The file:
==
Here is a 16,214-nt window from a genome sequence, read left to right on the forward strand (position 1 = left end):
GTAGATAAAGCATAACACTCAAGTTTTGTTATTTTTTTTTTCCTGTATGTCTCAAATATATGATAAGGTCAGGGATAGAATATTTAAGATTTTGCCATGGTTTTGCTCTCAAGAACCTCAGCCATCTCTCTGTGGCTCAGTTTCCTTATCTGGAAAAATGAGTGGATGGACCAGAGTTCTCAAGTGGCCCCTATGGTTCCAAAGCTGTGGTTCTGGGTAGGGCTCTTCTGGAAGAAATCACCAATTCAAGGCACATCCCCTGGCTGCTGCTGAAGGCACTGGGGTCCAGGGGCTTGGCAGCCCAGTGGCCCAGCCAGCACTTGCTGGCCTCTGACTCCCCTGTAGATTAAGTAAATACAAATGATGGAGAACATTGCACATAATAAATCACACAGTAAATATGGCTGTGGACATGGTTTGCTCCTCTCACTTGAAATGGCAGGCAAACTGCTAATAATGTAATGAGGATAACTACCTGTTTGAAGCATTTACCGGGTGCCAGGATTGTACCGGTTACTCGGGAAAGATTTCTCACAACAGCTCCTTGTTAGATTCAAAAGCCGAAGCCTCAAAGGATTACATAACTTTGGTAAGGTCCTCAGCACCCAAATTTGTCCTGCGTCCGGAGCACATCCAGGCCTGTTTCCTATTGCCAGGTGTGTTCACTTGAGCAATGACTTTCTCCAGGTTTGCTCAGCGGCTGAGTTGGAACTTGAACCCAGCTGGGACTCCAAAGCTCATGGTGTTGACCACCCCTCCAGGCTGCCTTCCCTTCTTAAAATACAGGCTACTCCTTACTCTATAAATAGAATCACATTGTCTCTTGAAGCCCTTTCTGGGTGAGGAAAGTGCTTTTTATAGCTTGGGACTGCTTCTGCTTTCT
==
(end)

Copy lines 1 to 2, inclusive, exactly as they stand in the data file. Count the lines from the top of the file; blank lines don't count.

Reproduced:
Here is a 16,214-nt window from a genome sequence, read left to right on the forward strand (position 1 = left end):
GTAGATAAAGCATAACACTCAAGTTTTGTTATTTTTTTTTTCCTGTATGTCTCAAATATATGATAAGGTCAGGGATAGAATATTTAAGATTTTGCCATGGTTTTGCTCTCAAGAACCTCAGCCATCTCTCTGTGGCTCAGTTTCCTTATCTGGAAAAATGAGTGGATGGACCAGAGTTCTCAAGTGGCCCCTATGGTTCCAAAGCTGTGGTTCTGGGTAGGGCTCTTCTGGAAGAAATCACCAATTCAAGGCACATCCCCTGGCTGCTGCTGAAGGCACTGGGGTCCAGGGGCTTGGCAGCCCAGTGGCCCAGCCAGCACTTGCTGGCCTCTGACTCCCCTGTAGATTAAGTAAATACAAATGATGGAGAACATTGCACATAATAAATCACACAGTAAATATGGCTGTGGACATGGTTTGCTCCTCTCACTTGAAATGGCAGGCAAACTGCTAATAATGTAATGAGGATAACTACCTGTTTGAAGCATTTACCGGGTGCCAGGATTGTACCGGTTACTCGGGAAAGATTTCTCACAACAGCTCCTTGTTAGATTCAAAAGCCGAAGCCTCAAAGGATTACATAACTTTGGTAAGGTCCTCAGCACCCAAATTTGTCCTGCGTCCGGAGCACATCCAGGCCTGTTTCCTATTGCCAGGTGTGTTCACTTGAGCAATGACTTTCTCCAGGTTTGCTCAGCGGCTGAGTTGGAACTTGAACCCAGCTGGGACTCCAAAGCTCATGGTGTTGACCACCCCTCCAGGCTGCCTTCCCTTCTTAAAATACAGGCTACTCCTTACTCTATAAATAGAATCACATTGTCTCTTGAAGCCCTTTCTGGGTGAGGAAAGTGCTTTTTATAGCTTGGGACTGCTTCTGCTTTCT